I spent my Easter holidays walking the South Downs Way, and my day off from walking mostly in Chichester, home of a certain Mr Bush – but we have already established that I’m not at all above running around after fictional characters.
It’s a very Georgian city, Chichester but it has also been a very Roman city (I like that the OS map still labels it ‘Noviomagus’, just in case any lost Romans come looking) and a very medieval city – when Bush and his sisters lived there everything must have been either newly built or in a state of constant rebuilding.
The market cross is part of the medieval city, of course, built around 1500.
The Dolphin hotel just behind it, however, is very definitely imposing Georgian, rebuilt some time in the 18th century although the name is older.
The medieval Guildhall, originally part of a friary, was used as the town hall and courthouse until 1850.
St John’s chapel, in the south-eastern quarter, wasn’t built until 1815, but the plans for it must have been the talk of the more respectable inhabitants the last time Bush was home – the building was funded by the congregation, with a fee paid for each pew.
I was looking out for a suitable cottage, of course, but although there are plenty of fairly modest buildings, they’re almost all terraced – not that this necessarily rules out a garden, because a Georgian map shows the houses still with their long medieval yards running back behind them.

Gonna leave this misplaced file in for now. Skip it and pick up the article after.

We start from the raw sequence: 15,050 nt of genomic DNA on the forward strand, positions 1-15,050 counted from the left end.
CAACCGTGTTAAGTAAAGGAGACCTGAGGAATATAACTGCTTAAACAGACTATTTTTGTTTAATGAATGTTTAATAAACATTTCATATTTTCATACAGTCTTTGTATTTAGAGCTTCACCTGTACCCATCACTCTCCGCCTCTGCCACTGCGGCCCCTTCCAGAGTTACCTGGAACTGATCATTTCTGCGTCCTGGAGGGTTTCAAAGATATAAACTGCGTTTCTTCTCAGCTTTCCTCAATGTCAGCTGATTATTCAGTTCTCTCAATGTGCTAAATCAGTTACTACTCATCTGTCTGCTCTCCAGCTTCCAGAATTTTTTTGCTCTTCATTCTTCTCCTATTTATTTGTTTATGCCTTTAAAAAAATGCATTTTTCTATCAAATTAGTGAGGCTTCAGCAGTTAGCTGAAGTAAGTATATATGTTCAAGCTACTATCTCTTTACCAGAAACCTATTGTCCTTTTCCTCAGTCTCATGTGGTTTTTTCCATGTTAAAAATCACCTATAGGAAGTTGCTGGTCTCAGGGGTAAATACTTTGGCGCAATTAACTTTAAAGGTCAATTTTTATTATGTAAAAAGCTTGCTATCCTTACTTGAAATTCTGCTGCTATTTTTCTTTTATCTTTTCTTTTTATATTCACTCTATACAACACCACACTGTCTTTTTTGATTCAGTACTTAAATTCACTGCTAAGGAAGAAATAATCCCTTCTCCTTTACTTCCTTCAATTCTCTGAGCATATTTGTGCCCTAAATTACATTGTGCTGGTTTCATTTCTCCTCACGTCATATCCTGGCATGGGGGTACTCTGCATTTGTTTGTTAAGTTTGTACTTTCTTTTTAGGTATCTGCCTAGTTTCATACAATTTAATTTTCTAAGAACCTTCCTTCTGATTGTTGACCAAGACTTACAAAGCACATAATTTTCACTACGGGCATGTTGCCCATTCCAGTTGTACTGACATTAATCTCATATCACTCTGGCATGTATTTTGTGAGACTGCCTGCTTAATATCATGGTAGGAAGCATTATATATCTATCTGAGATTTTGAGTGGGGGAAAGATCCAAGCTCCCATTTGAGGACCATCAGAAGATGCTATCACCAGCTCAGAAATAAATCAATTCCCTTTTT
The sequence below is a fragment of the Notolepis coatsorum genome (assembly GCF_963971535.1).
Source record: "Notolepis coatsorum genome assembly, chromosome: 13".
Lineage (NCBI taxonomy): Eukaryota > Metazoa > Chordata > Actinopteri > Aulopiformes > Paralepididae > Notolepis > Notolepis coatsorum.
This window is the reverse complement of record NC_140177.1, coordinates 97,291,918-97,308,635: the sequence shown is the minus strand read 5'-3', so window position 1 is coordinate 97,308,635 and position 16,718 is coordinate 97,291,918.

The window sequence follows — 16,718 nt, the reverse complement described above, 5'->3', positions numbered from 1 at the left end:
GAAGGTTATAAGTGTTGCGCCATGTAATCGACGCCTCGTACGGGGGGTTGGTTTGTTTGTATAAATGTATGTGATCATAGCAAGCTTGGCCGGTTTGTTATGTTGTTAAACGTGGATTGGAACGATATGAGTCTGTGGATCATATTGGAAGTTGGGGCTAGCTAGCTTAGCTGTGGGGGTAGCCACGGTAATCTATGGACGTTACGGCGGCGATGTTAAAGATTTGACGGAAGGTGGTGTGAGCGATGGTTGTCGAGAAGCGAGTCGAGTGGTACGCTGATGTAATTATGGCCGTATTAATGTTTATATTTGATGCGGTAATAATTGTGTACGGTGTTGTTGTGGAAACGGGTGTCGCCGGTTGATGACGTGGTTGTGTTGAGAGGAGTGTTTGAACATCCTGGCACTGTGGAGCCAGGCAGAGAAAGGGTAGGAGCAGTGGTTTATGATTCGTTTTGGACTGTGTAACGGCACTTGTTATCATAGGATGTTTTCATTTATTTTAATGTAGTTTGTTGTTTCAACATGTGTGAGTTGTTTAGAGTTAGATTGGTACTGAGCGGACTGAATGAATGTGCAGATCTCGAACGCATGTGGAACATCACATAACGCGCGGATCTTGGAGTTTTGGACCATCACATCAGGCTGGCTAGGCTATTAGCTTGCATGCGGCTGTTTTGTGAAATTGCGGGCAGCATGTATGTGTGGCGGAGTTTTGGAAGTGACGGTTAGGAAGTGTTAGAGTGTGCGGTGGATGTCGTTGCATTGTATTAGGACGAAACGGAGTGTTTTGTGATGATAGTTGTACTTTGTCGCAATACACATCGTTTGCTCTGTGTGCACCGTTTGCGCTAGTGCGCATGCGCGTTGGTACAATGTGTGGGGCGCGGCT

I did like this one just inside the western walls, now the Old Cottage Indian Restaurant! But for four or five of them I think we’re looking for something more like the Dashwoods’ cottage (I’ve been reading Austen ever since I got home) – living rooms downstairs and bedrooms upstairs.
The museum was interesting, with a good display on local smuggling, but there was nothing very maritime until I looked up on my way down the stairs on the way out.
Also up above me was an admiral’s uniform, of the type that would have been worn by local hero George Murray, who served as Nelson’s Captain of the Fleet in the Mediterranean.
The cathedral is another famous medieval building, of course – not only a local landmark but a seamark, the only medieval cathedral in England whose spire can be seen from the sea.
It’s also the only medieval English cathedral with a separate freestanding bell tower, although this may be for practical reasons – subsidence had caused problems with the original building, and one of the towers had collapsed in 1635, with the spire following in 1861 and rebuilt five years later.
There are a few naval memorials inside, 20th century as well as Napoleonic.
George Murray’s is one of them, of course, with a depiction of the battle of Copenhagen.
The other Georgian memorials are from an earlier war – the Battle of Providien in the Indian Ocean in 1781, which was presumably part of the American Revolutionary War. Two memorials, to Captain James Alms of the Monmouth, who survived it, and his son, Lieutenant George Alms of the Superb, who didn’t.